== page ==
My memory was returning. “…you…took out a bottle of something.”


“Yeah, 30-year tawny port.”

“Mm-hm. Then what.”

“We drank it.”


“I’ll admit it, I was starting to feel…loose.”

“Loose. I’d say so. After two glasses and no experience with strong drink, all ninety-eight pounds of you were snookered.”

“I suppose so.”

“And after everything that’s happened in the last two days…? Dontcha think maybe…?”

“I hallucinated?

She shrugged her shoulders. “Hah! Okay, if you like. Big word. Or…you could say, you dreamed it. Call it after-effects of Ringo’s potion. Certain drugs have that effect.”

I thought for a while. Then I sighed, “Oh, thank God.” I went back to her, relieved, smiling. I took her hands, stroked her face. “Thank God, Mitts. I’m sorry. I lost my head there for a minute.”

“It’s all fine. Now, look. We started to brighten this place up a bit. Let’s keep going.”

We spent the rest of the day fixing up the house. Dimity dusted and I looked for candles and lantern oil to conjure more light. I looked through the door against the back wall and discovered the kitchen and more doors leading even further in. There were shelves with jars of fruits and vegetables. Burlap sacks of beans and rice. Baskets of onions and potatoes hung from hulking oaken ceiling joists, all sprouting roots but still good enough to eat. Links of sausages, a side of cured beef, much of it already carved away, mountains of jerky on sideboards and countertops. Bottles of wine.

While keeping watch for looming forest creatures, I also cleaned up the sconce lamps on the pillar-lined pathway down to the river’s edge, filled them with oil, and lit them. I cleaned up the tea settings on the patio and swept off the flagstones.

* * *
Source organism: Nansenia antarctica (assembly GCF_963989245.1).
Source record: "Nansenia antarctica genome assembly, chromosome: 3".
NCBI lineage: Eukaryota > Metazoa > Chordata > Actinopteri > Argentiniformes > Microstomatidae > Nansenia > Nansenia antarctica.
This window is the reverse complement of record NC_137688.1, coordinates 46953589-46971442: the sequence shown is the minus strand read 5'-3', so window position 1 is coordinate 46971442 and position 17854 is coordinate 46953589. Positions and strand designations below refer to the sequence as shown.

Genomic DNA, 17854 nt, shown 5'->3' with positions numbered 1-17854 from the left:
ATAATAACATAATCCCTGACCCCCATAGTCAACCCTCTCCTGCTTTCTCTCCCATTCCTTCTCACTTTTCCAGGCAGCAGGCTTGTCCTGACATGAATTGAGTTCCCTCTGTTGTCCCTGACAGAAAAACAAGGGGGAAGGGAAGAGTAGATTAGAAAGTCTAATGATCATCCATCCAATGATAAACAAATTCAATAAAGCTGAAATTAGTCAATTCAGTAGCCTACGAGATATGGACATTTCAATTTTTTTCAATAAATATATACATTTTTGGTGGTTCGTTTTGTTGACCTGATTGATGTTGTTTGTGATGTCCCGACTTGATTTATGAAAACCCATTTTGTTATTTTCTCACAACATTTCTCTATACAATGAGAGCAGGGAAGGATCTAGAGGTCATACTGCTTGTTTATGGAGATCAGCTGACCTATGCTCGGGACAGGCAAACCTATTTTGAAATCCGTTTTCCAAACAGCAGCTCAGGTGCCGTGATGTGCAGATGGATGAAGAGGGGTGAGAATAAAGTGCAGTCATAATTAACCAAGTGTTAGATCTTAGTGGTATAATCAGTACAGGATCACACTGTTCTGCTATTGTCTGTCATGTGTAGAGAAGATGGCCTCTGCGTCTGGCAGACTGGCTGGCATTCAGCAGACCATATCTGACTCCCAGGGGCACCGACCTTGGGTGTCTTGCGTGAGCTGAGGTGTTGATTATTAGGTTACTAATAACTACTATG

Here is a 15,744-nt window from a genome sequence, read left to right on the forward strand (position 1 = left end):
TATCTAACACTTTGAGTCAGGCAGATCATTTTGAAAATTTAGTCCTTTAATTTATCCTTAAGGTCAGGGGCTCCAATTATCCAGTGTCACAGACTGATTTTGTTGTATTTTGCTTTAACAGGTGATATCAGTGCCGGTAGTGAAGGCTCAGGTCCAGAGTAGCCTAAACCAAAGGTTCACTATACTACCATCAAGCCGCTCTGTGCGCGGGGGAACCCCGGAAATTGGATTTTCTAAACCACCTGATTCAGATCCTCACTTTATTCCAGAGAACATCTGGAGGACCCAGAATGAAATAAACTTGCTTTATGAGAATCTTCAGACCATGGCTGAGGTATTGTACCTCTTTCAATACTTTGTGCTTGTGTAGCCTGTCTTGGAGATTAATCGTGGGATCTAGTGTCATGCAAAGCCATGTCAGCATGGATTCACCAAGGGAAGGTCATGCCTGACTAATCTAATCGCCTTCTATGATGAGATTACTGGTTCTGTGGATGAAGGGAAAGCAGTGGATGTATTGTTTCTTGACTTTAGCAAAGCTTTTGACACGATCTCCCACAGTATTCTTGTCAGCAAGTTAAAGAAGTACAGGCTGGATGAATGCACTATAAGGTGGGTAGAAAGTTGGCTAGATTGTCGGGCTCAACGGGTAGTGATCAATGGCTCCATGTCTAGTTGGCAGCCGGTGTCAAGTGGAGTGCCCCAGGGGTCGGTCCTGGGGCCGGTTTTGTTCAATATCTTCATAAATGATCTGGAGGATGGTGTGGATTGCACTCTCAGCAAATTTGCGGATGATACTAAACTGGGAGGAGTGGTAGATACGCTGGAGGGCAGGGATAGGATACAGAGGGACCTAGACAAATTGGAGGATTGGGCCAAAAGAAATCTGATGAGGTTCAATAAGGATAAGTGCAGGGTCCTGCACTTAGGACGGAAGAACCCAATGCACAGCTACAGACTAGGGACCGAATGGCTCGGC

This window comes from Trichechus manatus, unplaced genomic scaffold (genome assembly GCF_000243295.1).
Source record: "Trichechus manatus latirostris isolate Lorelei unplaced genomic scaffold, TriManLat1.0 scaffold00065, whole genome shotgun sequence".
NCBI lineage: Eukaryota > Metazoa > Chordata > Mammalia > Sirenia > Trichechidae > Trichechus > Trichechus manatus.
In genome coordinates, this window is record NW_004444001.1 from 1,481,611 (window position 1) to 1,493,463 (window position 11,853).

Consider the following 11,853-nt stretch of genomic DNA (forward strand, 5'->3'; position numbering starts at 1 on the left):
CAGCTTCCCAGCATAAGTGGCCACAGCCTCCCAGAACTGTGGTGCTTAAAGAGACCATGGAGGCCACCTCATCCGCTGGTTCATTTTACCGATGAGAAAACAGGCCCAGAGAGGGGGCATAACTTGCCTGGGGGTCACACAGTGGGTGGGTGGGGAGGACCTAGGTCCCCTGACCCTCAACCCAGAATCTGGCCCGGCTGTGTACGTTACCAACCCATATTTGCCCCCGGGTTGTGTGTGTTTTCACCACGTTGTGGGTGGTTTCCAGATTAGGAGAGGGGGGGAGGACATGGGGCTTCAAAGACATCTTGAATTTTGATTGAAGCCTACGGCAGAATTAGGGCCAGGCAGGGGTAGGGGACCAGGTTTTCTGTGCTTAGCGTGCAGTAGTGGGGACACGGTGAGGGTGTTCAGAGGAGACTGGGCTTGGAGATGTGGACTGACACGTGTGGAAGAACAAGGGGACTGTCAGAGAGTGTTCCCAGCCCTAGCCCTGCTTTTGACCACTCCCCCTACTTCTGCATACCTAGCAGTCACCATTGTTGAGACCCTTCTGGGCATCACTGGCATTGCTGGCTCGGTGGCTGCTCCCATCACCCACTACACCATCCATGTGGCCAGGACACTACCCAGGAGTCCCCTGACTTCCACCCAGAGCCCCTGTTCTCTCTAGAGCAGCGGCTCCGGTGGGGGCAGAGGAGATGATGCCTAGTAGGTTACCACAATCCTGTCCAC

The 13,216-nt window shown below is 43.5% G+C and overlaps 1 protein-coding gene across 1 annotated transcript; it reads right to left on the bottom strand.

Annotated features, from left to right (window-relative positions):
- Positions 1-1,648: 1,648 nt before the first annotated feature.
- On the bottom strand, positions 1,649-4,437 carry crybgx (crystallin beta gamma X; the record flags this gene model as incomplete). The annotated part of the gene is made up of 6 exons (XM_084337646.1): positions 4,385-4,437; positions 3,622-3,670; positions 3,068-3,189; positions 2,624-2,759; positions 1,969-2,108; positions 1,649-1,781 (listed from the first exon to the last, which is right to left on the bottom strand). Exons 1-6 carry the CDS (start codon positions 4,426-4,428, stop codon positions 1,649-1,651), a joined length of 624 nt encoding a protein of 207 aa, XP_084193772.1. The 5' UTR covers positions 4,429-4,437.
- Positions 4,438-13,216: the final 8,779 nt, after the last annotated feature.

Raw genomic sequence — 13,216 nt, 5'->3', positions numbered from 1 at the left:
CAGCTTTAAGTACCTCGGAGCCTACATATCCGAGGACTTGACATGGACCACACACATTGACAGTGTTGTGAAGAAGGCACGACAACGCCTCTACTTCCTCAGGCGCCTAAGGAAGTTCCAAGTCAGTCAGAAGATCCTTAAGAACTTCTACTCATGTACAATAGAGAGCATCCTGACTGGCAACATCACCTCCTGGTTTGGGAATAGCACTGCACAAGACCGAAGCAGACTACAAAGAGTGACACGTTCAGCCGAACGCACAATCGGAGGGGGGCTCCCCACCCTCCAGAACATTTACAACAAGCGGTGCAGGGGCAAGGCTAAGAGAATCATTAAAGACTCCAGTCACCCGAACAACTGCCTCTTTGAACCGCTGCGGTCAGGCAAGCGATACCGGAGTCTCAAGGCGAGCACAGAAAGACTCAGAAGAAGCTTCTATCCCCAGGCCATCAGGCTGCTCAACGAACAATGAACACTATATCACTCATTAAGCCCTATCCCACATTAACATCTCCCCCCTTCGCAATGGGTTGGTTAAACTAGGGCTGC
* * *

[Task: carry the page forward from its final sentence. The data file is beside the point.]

Following further doors deeper into the house, we found more classical architecture and lavish furnishings, tapestries, sculptures, a study with an esoteric library and a small bachelor’s apartment with a sink and toilet. It wasn’t Versailles but it was still decked everywhere with imported decorative elements completely out of place for a Pennsylvanian forest dwelling.

We agreed that the car needed to be concealed somehow, and we pushed it in neutral around the side of the house, over bracken and vines, to a work area in the far back end. I found a heavily stained canvas tarp to lay over it.

That evening it grew dark as it only can under a high canopy of forest trees, and we sat again before the fireplace chewing jerky, sharing a sweet potato we cooked in tinfoil over the flames.

“Gosh. I really thought Ringo would be here by now.”

“Are you in such a hurry for him?”

“Er, I just want to help him make the brew, that’s all.”

“Huh. Well, I say, let him take his sweet time. Isn’t this place gorgeous? I could live here forever. What if we got married and lived here?”